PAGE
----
• Interfaith Coalition Brief at 8-11
  • Episcopal Church Brief at 3-12
  • Khizr Khan Brief at 7-11
  • NYU Brief at 16-17 and 19-26

The Revised Travel Ban Violates the Equal Protection Clause 

  • NYU Brief at 15-16 and 19-26
  • Members of the Clergy Brief at 22-29

The Revised Travel Ban Violates the Due Process Clause

  • Plaintiffs-Appellees Brief at 57-59
  • Members of Congress Brief at 15-19

The Full Context of the Order Must be Considered

  • Plaintiffs-Appellees Brief at 42-47, 51-56
  • Constitutional Law Scholars Brief at 18-28
  • MacArthur Justice Center Brief at 25-27
  • Interfaith Coalition Brief at 24-26
  • Scholars of American Religious History Brief at 24-28
  • Muslim Rights Organizations Brief at 2-11 and 13-17
  • CATO Institute Brief at 5-10

Lessons from International Law

  • International Law Scholars Brief at 3-15 

THE ORDER HAS CAUSED IRREPARABLE HARM  

  • Plaintiffs-Appellees Brief at 59-61
  • NYU Amicus Brief at 4-15
  • Colleges and Universities Brief at 4-29
  • American Professional Society on the Abuse of Children Brief at 4-33
  • Interfaith Group of Religious and Interreligious Organizations Brief at 10-30
  • Chicago Brief at 19-25
  • Illinois Brief at 27-30
  • Members of the Clergy Brief at 29-31
  • SEIU Brief at 4-21
  • IRC Brief at 5-22
  • Oxfam America Brief at 4-31
  • Association of Art Museum Directors Brief at 5-11
  • Tahirih Justice Center Brief at 7-29
  • Technology Companies Brief at 1-15

AMICUS BRIEFS SUPPORTING THE ORDER

  • American Civil Rights Union Brief
  • Immigration Reform Law Institute Brief
  • Victor Williams Brief
  • Alliance Defending Freedom Brief
  • American Center for Law and Justice Brief
  • Southeastern Legal Foundation Brief
  • State of Texas Brief


Disclaimer: Joshua Matz, the Publisher of Take Care, is Counsel of Record to Constitutional Law Scholars as Amici Curiae.  Other Take Care contributors are among counsel or amici opposing the revised travel ban in the Fourth and Ninth Circuits.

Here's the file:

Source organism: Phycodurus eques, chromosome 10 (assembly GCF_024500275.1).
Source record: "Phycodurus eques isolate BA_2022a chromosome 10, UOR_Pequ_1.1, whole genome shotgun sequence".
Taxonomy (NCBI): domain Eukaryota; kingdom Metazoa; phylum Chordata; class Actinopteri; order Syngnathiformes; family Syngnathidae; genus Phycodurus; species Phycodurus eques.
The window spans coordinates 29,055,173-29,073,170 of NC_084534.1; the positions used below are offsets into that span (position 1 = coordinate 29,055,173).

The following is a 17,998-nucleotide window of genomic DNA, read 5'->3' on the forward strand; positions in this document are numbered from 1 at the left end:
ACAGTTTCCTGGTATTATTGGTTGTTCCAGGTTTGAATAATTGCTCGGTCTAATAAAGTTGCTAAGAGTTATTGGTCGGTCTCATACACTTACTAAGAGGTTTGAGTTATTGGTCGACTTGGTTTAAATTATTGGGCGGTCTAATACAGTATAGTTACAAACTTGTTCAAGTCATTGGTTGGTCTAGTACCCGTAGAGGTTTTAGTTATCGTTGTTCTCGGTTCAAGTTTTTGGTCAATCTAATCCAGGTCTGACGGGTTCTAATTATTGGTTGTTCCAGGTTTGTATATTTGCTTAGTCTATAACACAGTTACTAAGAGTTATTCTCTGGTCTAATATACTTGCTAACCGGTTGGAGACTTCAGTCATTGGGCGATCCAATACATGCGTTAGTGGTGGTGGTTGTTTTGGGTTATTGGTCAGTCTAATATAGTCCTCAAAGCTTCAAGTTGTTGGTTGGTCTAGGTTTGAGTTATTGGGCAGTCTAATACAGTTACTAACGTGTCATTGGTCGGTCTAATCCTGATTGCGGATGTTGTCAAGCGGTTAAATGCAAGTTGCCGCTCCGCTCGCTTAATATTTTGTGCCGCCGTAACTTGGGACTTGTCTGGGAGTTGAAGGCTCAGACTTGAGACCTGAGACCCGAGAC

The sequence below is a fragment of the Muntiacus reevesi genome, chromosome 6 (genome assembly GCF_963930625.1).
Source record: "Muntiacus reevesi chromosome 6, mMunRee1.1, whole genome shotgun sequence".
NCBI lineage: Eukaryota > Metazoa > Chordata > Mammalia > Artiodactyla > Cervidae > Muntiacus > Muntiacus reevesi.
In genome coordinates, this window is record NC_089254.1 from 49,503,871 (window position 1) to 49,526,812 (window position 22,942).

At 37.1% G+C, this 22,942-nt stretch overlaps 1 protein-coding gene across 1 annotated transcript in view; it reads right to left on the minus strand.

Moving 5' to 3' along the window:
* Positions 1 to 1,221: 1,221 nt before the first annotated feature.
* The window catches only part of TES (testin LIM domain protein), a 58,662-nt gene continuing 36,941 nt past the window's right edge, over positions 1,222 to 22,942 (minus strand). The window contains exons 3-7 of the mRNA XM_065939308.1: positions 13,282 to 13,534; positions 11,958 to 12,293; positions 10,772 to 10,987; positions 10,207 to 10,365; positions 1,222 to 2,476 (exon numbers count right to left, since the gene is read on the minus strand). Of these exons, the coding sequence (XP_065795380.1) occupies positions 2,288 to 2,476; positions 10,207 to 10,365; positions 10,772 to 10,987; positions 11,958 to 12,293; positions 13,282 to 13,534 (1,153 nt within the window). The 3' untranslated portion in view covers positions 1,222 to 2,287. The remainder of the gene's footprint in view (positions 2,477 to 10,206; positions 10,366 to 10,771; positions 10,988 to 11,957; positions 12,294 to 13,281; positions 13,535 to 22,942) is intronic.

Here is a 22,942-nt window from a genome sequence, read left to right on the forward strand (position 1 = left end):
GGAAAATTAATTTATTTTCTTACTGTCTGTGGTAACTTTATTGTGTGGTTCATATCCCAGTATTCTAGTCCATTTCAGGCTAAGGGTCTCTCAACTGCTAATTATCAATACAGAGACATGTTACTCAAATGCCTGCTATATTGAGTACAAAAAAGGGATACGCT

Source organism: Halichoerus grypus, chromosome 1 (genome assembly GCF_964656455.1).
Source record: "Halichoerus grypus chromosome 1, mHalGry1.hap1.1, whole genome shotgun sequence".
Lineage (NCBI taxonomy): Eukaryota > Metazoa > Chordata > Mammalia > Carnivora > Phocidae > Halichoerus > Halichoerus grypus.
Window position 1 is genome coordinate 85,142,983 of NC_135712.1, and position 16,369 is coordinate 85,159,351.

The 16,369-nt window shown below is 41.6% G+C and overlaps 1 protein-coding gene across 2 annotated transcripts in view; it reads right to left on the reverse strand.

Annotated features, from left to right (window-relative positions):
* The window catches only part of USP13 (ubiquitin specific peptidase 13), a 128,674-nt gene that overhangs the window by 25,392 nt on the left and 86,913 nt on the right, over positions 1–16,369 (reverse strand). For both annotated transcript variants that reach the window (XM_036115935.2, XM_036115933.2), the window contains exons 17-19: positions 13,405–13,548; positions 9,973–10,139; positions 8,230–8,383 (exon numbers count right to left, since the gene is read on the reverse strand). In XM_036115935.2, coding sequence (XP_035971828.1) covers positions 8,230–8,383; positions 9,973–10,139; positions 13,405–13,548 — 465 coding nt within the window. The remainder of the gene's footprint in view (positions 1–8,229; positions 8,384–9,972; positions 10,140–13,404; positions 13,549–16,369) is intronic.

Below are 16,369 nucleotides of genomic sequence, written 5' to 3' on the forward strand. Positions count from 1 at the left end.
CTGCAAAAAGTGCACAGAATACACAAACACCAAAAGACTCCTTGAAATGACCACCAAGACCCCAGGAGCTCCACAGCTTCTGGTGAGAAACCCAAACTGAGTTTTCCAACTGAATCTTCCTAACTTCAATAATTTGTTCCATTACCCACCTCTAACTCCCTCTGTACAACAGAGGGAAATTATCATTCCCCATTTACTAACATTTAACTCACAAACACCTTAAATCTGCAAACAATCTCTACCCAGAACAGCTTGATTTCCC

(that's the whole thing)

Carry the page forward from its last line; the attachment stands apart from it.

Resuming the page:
Versus Trump: Sarah Stillman On The Asylee Who Sued The Trump Administration

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This week on Versus Trump, Charlie is joined by New Yorker writer Sarah Stillman to discuss the case of Suny Rodriguez, an asylum seeker who sued the Trump Administration over the conditions in detention centers. Listen now!

Charlie Gerstein

Civil Rights Corps

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Now that the Trump administration has identified an additional 1700 children separated from their families, it’s time to revisit the administration’s legal arguments for why it was not actually separating families; with new, questionably legal actions that arise practically every day, we cannot let the way the administration has handled the fallout of its immigration policies slip by the wayside.

Leah Litman

Michigan Law School

Hilary Robin Rosenthal

Columbia Law School

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President Trump's rhetoric draw upon a familiar narrative that pathologizes immigration and immigrant reproduction as a threat while protecting and supporting the nation’s “good” mothers, families, and neighborhood

Yvonne Lindgren

UCSF Law School